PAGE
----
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camping alone

Camping alone: Tips on How to Feel Safe

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Nobody can disagree that wild camping with friends and family is a beautiful experience that involves a lot of fun and wonderful memories. However, sometimes some of us feel the urge to take some time away from ourselves. Do you also feel the same? Don’t worry, you are not the only one. 

Camping alone has its benefits. You get to experience nature and landscape at your own pace and time without constantly trying to keep up with other people. You also get to learn a lot of new things when going alone camping which allows you to push and bend your self-created boundaries. But, is it safe to camp alone?

The common myth which we all have been hearing is “Camping alone is not safe”.  Camping alone is not unsafe if you stay careful. So, how to stay careful, then? In this article, we will be talking about the different ways to stay careful and how to stay safe when wild camping alone. Let’s get right into it!

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Doing Proper Preparations Before Going Out

camping alone tips - preparations

Like people say, “Prevention is better than cure”. So it’s always better to plan ahead and make proper preparations. It’s even crucial when you’re camping alone for the first time. 

Now, what do we exactly mean by “proper preparations”? Well, besides wild camping essentials, first aid kits, food, and water, you have to add more things to your preparation list. There can be a lot of different definitions to explain that, however, we have managed to narrow them down into the following categories:

1. Master camping and navigation skills

As you will be going out camping alone, you must be aware of basic skills like pitching a tent and building a fire. If you are a beginner, it is highly recommended to get some practice first. In case you are planning to go to some remote place, you must learn to use a compass and always carry a map with you. That way, you will be able to navigate through dense forests or rocky mountains even if you don’t have cell coverage.

2. Carry some medicines and antibiotics

We all know the importance of a first aid kit and it is something that you must carry at all times. A first aid kit will be very handy in case of an injury but what about other conditions? Into the wilderness, you will be exposed to a completely different atmosphere. So, despite having a strong immune system, there’s always a chance of catching a cold.

The food and water quality will also be different from your regular diet so it’s common to have stomach problems on your camping trip. That is the reason why you should always bring some medicines along with your basic first aid kit. After all, a few extra pills won’t be too much to carry, right?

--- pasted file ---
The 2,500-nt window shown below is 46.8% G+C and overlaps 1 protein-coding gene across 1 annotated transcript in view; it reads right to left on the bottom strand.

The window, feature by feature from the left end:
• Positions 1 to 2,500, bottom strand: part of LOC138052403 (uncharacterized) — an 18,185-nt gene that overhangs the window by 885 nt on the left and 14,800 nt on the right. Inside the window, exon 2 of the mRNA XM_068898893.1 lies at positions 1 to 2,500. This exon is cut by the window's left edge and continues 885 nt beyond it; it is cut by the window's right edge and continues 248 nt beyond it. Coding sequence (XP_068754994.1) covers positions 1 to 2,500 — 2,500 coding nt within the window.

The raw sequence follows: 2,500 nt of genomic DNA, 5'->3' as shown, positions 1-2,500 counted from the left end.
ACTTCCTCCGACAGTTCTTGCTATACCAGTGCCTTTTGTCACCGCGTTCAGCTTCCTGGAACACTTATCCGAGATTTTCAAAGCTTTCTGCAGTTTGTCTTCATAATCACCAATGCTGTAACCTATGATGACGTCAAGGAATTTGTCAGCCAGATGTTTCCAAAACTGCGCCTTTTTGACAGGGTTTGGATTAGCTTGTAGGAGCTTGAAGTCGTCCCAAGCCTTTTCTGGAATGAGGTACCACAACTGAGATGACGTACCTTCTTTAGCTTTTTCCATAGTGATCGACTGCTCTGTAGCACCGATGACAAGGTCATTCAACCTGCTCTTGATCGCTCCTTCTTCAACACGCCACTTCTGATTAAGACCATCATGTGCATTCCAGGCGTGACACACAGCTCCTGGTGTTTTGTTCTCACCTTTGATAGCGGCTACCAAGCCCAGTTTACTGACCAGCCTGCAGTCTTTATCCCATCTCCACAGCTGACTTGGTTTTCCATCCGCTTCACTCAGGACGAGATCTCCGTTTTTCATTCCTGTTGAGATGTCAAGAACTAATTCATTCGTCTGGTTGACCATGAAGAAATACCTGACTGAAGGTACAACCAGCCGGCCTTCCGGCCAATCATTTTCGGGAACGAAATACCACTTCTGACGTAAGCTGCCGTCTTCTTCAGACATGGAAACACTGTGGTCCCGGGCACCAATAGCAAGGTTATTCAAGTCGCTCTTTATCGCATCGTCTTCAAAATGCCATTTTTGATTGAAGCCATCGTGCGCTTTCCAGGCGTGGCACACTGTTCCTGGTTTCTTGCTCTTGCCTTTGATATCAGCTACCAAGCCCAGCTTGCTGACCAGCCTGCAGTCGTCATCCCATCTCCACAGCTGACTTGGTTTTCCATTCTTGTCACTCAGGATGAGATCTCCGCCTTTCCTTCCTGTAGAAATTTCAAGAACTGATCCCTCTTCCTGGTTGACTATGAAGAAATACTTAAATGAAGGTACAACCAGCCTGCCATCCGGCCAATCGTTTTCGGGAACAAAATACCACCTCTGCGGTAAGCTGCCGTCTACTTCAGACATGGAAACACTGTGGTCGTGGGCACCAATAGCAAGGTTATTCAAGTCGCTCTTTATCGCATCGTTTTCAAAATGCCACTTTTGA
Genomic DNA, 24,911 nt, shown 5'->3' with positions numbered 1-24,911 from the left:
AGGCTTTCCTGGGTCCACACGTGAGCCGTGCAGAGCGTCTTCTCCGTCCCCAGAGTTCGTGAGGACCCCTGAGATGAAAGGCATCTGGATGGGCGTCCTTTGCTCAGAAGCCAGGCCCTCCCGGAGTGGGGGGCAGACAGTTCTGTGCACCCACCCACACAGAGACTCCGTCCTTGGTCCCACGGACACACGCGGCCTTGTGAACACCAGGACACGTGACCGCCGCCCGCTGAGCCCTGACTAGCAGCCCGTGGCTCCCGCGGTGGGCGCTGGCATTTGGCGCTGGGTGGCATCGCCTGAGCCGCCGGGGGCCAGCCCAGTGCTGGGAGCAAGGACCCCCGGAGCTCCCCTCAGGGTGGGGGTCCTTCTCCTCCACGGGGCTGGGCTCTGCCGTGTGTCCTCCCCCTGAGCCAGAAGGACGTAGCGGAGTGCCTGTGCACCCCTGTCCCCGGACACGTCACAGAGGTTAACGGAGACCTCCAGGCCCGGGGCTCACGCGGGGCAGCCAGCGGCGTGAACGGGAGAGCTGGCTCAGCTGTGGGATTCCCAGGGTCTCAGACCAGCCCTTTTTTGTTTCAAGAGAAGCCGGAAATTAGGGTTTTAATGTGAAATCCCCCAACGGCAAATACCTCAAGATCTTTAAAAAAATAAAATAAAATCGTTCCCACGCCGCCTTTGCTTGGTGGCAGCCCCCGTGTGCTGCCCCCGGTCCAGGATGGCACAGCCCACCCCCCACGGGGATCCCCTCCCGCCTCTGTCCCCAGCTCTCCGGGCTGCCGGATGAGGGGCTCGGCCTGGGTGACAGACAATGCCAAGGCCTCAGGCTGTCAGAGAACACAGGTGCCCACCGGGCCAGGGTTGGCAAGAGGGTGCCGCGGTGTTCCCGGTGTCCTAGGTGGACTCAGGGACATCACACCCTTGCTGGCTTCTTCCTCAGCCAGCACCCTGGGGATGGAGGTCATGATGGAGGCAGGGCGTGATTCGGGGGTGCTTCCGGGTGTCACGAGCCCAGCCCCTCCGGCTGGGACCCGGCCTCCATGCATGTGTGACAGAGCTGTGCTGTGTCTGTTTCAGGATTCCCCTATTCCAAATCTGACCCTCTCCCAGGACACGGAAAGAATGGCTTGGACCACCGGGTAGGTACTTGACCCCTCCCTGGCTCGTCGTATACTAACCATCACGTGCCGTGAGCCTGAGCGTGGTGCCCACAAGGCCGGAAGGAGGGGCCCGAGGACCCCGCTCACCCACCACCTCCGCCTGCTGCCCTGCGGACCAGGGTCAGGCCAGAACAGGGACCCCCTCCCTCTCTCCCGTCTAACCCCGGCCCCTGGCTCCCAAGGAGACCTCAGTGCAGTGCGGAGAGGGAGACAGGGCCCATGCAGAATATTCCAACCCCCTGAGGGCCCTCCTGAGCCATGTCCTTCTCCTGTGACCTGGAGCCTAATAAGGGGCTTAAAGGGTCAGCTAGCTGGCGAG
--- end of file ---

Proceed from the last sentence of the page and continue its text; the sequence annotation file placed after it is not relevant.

3. Don’t forget your entertainment

Camping alone tips
Don’t forget your entertainment

Going on a camping trip alone, you would want to spend your time staying attached to nature. However, most of us are quite accustomed to busy city lives so often it becomes difficult to sit idle for a long time

During the evening, you will spend most of your time in your tent so it’s good to bring something for your entertainment. It can be anything like a book or journal or just your phone or tablet. You can also listen to music or audiobooks to avoid the creepy noises of the forest.

Share your plans

The most important thing is to share your plan with people whom you trust. By sharing, it doesn’t mean to advertise your location and details on social media from time to time. Instead, choose 1-2 trusted people who will be there for you in the time of your need and tell them all the necessary details.

That includes your date of departure, date of arrival, camping location, and other minute details including your license plate number and personal description. If you are careful, it’s unlikely you would come across any trouble. But just in case things go out of hand, you would have someone to count on.

Finding a Proper Spot while Camping Alone

Now, this one’s important. You will find thousands of articles telling you which is the best camping spot, but none of them will be personalized as per your needs. We all live different lives and have different lifestyles so there’s no hard and fast rule for finding your ideal camping spot. With that said, let’s take a look at the basics of choosing your camping spot of the dreams.

1. Find your comfort zone

Camping alone - waterside
Find your comfort zone

Not many of us are used to sudden changes in weather and climate and oftentimes we find it difficult to adjust to the surroundings. It’s always better to find a campsite which most suits you

For example, if you are not a good swimmer, you should never place your tent near any fast-flowing water body. We also recommend you follow the 60 meters (200 feet) rule which simply means that you should put your tent 60 meters away from nearby trails to prevent hikers from running into your tent. 

2. Analyze your campground

Even if you are not a pro, you should check a few things before you start unpacking your gear. First and most obvious in getting a comfortable night’s sleep is to find a flat and clear surface. The rule of thumb is if the place doesn’t look good, then it isn’t comfortable. So, just go follow your instincts and you will be good to go.